The county currently contracts with a company called 50 State Security, which apparently only does business in one state. The county previously contracted with Wackenhut but they suffered too many embarrassing scandals. And they weren’t very versed in photographers rights either.

But 50 State Security is much worse.

We were approached by a 50 State Security guard within minutes after stepping into the parking lot of the Douglas Road Metrorail Station a little after 2 p.m. on Wednesday.

Ledford was photographing one of those Coral Gables trolleys when the guard told him it was against the law due to terrorism reasons.

Ledford attempted to show him the email from Muntan, but the security guard was agitated that I would not stop filming him, so he walked away and called the cops. And then he punched out for the day. Seriously.

So then Ledford showed the email to a female security guard who still insisted that we needed prior permission. When we told her that the email proves she was wrong, she barred us from entering the station until a 50 State Security supervisor arrived. And this after we had already purchased our tickets.

Then a Miami police officer arrived and he said there was nothing he could do about it, so Ledford asked him to call a sergeant, who arrived but said there was nothing he could do about it because the Metrorail station falls under county jurisdiction, not city.

So Miami-Dade cops were dispatched to the scene, who in turn called a “Homeland Security” cop to the scene, but it turned out, he was really a Miami-Dade cop who only worked in the Homeland Security Bureau, whatever that means.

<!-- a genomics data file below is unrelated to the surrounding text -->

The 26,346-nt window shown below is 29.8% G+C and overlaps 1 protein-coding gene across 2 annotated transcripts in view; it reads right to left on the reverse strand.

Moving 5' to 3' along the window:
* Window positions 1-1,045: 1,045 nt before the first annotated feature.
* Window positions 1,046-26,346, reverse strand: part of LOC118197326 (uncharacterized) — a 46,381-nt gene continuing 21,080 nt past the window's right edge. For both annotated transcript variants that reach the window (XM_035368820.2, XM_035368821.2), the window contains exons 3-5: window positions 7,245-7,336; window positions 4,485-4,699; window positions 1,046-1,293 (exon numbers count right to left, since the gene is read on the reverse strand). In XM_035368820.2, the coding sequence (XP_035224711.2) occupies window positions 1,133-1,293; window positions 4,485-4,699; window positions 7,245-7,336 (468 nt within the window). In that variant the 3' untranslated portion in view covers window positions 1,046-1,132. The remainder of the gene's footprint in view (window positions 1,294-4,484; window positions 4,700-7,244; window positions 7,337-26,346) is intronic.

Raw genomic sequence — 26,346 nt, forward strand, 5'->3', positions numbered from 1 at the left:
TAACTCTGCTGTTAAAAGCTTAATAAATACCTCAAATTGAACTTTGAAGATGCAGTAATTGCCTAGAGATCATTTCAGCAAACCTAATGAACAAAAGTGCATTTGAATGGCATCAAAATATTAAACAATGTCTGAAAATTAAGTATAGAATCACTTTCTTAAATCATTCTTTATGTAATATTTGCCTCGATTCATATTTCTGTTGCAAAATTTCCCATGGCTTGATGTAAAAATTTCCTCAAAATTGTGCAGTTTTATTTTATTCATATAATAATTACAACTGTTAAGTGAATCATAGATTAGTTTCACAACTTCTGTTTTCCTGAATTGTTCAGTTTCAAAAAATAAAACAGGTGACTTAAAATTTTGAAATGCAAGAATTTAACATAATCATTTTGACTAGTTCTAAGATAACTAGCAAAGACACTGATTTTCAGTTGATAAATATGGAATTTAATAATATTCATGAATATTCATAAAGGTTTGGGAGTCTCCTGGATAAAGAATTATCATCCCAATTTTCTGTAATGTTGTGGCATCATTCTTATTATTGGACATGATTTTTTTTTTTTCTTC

Every single one of those cops ceded their authority to the security guards, informing us that if the guards didn’t want us taking photos or riding the Metrorail, then there was nothing they could do to supercede that authority.

At one point, after waiting for the 50 State Security supervisor for an hour, Ledford was about to walk right in and allow the security guard to detain him as she threatened she would, but then the supervisor finally showed.

Captain Elliot Gelber of 50 State had no idea who Muntan was and he didn’t seem to understand the county code that stated we were allowed to take photos.

The Miami-Dade cops demanded our identifications and even though I didn’t think I was obligated to provide ID because I wasn’t being officially detained, I gave it to her anyway because I really don’t have anything to hide in that regard.

I also handed her my business card and told her to check out my blog.

Finally, after the Homeland Security cop determined that we were not on any terrorist watch lists – at least not yet – we were told we were free to go but would not be allowed on the train after all.

The truth is, we could have left whenever we wanted but the goal was to make some sense of the contradictory policies in place regarding photography at the Metrorail stations.

But instead of getting answers, we were told we would never be allowed on the train again. For the rest of our lives. We were told we would be arrested for trespassing If we dared set foot on any Metrorail property for as long as we live.

They could only have managed this by obtaining the info from our identifications. Not that I have any regrets in handing it to them.

The bottom line is, we have a lawyer, a very good lawyer, a former Miami Herald media lawyer who now teaches media law at the University of Miami. His name is Sam Terilli.

This is far from over.

The top video is the condensed version of our escapade. The bottom video is the longer version.




About Carlos Miller

Carlos Miller is founder and publisher of Photography is Not a Crime, which began as a one-man blog in 2007 to document his trial after he was arrested for photographing police during a journalistic assignment. He is also the author of The Citizen Journalist's Photography Handbook, which can be purchased through Amazon.